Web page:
The Power of Passover: A Call to Action from the Jewish Perspective

Haggadah Section: Commentary / Readings

by Rabbi Nancy Fuchs-Kreimer

Celebrating the new year of the trees in wintry Philadelphia always seemed counter intuitive to me. When our children were small we aspired to mark the occasion by planting parsley in paper cups. Some years we did not get organized in time to buy the seeds, and some years we forgot about the plants and they went missing, but more often than we had any right to expect, the seeds germinated and by Pesach we had a small, improbable harvest of curly, green vegetables to put on the Seder plate.

The table is so laden with symbols that night, one wonders if it is possible to squeeze in yet another metaphor. But tasting that parsley was always one of my favorite moments. A child, some dirt, a few seeds in a Dixie cup... a living, edible plant! Each year, someone at the table would ask, “Why do we eat potatoes while pointing to the green parsley?” And someone else would say, “Because where our grandparents came from in Russia, the only “greens” that were available in April were potatoes. It was the best they could do; now it is a tradition.” Then we would eat wet, salty potatoes flecked with home-grown parsley and think about hardship and tears and about our ancestors who made their exodus out of Europe so that we could have children who farmed in paper cups—just for the wonder of it.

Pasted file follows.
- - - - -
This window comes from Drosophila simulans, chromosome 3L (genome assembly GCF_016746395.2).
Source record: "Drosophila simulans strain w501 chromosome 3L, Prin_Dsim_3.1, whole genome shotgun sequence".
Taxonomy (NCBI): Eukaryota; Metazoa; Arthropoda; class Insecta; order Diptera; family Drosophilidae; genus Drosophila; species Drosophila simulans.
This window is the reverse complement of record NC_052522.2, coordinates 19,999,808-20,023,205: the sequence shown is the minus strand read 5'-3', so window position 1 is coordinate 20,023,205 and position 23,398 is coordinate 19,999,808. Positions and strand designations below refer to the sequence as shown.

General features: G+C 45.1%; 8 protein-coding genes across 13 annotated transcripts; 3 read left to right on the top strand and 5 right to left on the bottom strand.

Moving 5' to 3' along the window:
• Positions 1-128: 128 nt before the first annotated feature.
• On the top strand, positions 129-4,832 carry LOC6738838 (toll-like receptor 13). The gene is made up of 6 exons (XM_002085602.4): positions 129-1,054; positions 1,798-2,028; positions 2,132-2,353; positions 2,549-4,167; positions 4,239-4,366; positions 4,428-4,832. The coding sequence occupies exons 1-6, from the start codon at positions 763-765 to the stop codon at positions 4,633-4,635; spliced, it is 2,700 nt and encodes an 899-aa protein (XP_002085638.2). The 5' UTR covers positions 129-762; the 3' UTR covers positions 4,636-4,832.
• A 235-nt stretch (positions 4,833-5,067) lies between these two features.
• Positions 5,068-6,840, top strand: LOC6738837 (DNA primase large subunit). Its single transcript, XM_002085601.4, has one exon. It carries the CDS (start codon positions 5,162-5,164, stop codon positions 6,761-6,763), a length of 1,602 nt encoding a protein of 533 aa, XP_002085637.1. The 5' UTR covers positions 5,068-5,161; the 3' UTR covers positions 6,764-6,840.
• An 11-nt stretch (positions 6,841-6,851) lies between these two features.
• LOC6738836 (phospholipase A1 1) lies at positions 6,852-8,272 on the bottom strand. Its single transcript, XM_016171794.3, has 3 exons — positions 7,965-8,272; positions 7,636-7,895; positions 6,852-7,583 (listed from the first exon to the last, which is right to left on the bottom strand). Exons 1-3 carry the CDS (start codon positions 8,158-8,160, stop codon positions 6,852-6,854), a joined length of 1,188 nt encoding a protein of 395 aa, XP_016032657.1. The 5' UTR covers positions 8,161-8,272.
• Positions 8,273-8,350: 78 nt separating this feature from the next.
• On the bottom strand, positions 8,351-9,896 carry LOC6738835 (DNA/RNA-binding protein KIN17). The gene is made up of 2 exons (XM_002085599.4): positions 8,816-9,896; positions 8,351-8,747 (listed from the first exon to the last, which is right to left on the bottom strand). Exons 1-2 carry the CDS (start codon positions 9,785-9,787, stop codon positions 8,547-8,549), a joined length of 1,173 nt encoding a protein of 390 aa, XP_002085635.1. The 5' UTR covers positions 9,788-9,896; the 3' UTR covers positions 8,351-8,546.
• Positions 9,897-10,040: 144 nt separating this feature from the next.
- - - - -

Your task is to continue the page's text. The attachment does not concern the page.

We wanted our children to grow up knowing that they were once slaves in Egypt (and poor enough to eat potatoes till summer), that it was upon them to remember that legacy, so they would know the heart of the slave, the immigrant, the prisoner, the hungry. Now our children are young adults, joining their efforts to redeem our sorry world. Is it too much to imagine that all those Seders gave them not only obligation but also a promise? Perhaps, during long winter slogs in the struggle for justice, they remember the taste of freshly picked parsley that sprouted against the odds, the taste of hope.

Reflecting on the experience of her own family, Fuchs-Kreimer’s focus is on the inspiration and hope that the celebration of Passover offers us. How does the Passover story or the memories of your family seders inspire you to repair the world?

Nancy Fuchs-Kreimer is an Associate Professor of Religious Studies and Director of the Department of Multifaith Studies and Initiatives at the Reconstructionist Rabbinical College.

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